Acts 20:29 I know that after my departure fierce wolves will come in among you, not sparing the flock.
1 John 4:1 Beloved, do not believe every spirit, but test the spirits to see whether they are from God. For many false prophets have gone out into the world.
…Of course, I thought to myself, I’m a working girl. Not even a leader of faith can allow me some safety, some sleep, some warmth, without expecting me to perform at some level. I understood all too well that being a prostitute meant the world around me viewed me differently. I knew people didn’t see us the same as everyone else.
Leaders of faith, law enforcement, case workers—it was all the same. Leaders of the faith would use you just like everyone else. The officers who arrested you would drive you someplace, only to offer to let you go if you’d perform. Sometimes you’d perform for them only to be treated horribly while they laughed and called you names. And they’d still take you to jail.
I suppose, as I consider, I have been bought/paid for by lawyers, judges, teachers, preachers, counselors, construction workers, professional athletes, journalists, cops, fathers, grandfathers uncles, brothers, husbands, boyfriends—I could go on. But one thing is absolute: They, the buyers, were from all walks of life and all economic statuses; the only common denominator they had was me, the prostituted person, an object for their play of privilege and perversions. And on this day a believer, a faith leader, an apparent “helping hand” could not see my pain, my despair.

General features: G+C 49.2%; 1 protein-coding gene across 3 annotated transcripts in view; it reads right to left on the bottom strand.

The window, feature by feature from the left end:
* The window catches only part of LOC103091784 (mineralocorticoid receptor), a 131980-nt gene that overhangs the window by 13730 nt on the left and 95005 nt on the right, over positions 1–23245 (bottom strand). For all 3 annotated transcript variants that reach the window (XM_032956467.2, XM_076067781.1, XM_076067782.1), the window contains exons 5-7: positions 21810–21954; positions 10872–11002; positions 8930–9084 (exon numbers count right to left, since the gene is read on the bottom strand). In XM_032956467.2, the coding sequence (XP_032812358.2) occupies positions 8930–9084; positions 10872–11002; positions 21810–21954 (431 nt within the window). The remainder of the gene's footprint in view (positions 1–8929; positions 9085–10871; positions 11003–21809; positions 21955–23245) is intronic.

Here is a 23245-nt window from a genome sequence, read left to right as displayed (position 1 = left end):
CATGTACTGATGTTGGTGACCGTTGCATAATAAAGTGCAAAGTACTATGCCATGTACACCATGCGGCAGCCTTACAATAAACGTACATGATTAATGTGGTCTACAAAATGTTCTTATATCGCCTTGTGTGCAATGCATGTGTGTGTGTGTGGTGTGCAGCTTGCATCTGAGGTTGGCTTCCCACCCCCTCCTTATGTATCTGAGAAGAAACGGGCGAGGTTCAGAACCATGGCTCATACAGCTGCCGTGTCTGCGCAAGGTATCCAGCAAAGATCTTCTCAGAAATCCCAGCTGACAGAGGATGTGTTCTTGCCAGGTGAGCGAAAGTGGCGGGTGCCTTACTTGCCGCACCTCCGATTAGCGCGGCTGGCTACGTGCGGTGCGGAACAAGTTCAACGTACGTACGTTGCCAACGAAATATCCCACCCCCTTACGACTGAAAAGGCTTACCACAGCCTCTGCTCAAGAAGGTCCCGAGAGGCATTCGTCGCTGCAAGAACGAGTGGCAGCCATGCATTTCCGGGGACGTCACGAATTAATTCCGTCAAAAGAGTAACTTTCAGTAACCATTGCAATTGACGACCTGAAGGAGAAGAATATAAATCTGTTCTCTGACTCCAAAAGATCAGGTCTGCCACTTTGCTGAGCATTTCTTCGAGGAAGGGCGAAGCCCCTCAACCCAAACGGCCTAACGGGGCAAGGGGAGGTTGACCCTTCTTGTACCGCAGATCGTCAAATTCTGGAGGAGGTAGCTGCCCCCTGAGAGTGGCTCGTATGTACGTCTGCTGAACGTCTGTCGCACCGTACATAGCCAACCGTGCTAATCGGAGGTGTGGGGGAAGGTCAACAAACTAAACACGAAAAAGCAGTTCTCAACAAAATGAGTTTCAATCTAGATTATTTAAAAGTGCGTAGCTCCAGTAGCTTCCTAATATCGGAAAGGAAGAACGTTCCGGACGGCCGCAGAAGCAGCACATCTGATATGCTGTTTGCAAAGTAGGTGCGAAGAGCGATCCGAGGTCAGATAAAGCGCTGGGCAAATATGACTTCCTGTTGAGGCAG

Even the supposed good guys saw me, the prostituted, as a mere, simple object and somehow less than human and unworthy of anything beyond that identity. Thus the cycle of exploitation continued in place of the help I desperately sought.
“Love your neighbor, all of ’em.” -Christine Clarity McDonald